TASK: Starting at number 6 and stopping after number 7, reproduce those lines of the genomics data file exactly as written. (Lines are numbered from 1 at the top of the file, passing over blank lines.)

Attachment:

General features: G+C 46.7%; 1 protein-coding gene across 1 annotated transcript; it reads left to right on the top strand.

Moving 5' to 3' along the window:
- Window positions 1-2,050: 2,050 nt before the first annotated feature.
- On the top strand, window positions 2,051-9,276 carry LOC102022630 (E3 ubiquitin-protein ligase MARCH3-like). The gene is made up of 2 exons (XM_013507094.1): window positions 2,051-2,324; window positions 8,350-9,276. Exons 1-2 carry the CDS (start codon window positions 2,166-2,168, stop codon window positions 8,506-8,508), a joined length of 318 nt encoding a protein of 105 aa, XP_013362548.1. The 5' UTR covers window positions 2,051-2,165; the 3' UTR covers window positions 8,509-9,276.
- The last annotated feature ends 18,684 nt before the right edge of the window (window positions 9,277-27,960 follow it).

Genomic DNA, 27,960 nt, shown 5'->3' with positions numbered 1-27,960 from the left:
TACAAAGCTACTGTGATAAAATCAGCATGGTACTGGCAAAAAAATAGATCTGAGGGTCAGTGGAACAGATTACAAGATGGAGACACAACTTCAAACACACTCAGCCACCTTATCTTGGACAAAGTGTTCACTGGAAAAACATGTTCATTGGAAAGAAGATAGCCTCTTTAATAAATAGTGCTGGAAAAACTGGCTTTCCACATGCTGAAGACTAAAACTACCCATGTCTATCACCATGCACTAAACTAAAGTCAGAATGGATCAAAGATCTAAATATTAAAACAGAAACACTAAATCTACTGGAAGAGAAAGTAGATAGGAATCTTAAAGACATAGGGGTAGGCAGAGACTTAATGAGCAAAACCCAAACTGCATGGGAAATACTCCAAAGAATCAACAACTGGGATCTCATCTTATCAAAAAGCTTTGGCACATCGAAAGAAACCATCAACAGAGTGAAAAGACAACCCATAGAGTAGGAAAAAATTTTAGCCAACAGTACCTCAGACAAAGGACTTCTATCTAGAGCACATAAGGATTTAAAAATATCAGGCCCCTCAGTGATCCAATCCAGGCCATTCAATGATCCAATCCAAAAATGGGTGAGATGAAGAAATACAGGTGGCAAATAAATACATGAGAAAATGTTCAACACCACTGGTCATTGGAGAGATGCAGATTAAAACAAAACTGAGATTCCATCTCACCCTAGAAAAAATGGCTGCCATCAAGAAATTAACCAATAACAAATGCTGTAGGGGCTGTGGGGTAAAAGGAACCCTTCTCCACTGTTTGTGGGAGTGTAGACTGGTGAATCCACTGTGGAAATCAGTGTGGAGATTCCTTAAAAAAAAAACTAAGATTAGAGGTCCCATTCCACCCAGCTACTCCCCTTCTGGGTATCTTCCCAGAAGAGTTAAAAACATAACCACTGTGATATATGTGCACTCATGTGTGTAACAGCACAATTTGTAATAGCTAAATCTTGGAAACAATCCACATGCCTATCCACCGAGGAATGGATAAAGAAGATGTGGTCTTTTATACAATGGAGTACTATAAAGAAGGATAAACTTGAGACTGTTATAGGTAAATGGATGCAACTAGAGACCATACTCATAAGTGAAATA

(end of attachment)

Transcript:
Genomic DNA, 27,960 nt, shown 5'->3' with positions numbered 1-27,960 from the left:
TACAAAGCTACTGTGATAAAATCAGCATGGTACTGGCAAAAAAATAGATCTGAGGGTCAGTGGAACAGATTACAAGATGGAGACACAACTTCAAACACACTCAGCCACCTTATCTTGGACAAAGTGTTCACTGGAAAAACATGTTCATTGGAAAGAAGATAGCCTCTTTAATAAATAGTGCTGGAAAAACTGGCTTTCCACATGCTGAAGACTAAAACTACCCATGTCTATCACCATGCACTAAACTAAAGTCAGAATGGATCAAAGATCTAAATATTAAAACAGAAACACTAAATCTACTGGAAGAGAAAGTAGATAGGAATCTTAAAGACATAGGGGTAGGCAGAGACTTAATGAGCAAAACCCAAACTGCATGGGAAATACTCCAAAGAATCAACAACTGGGATCTCATCTTATCAAAAAGCTTTGGCACATCGAAAGAAACCATCAACAGAGTGAAAAGACAACCCATAGAGTAGGAAAAAATTTTAGCCAACAGTACCTCAGACAAAGGACTTCTATCTAGAGCACATAAGGATTTAAAAATATCAGGCCCCTCAGTGATCCAATCCAGGCCATTCAATGATCCAATCCAAAAATGGGTGAGATGAAGAAATACAGGTGGCAAATAAATACATGAGAAAATGTTCAACACCACTGGTCATTGGAGAGATGCAGATTAAAACAAAACTGAGATTCCATCTCACCCTAGAAAAAATGGCTGCCATCAAGAAATTAACCAATAACAAATGCTGTAGGGGCTGTGGGGTAAAAGGAACCCTTCTCCACTGTTTGTGGGAGTGTAGACTGGTGAATCCACTGTGGAAATCAGTGTGGAGATTCCTTAAAAAAAAAACTAAGATTAGAGGTCCCATTCCACCCAGCTACTCCCCTTCTGGGTATCTTCCCAGAAGAGTTAAAAACATAACCACTGTGATATATGTGCACTCATGTGTGTAACAGCACAATTTGTAATAGCTAAATCTTGGAAACAATCCACATGCCTATCCACCGAGGAATGGATAAAGAAGATGTGGTCTTTTATACAATGGAGTACTATAAAGAAGGATAAACTTGAGACTGTTATAGGTAAATGGATGCAACTAGAGACCATACTCATAAGTGAAATA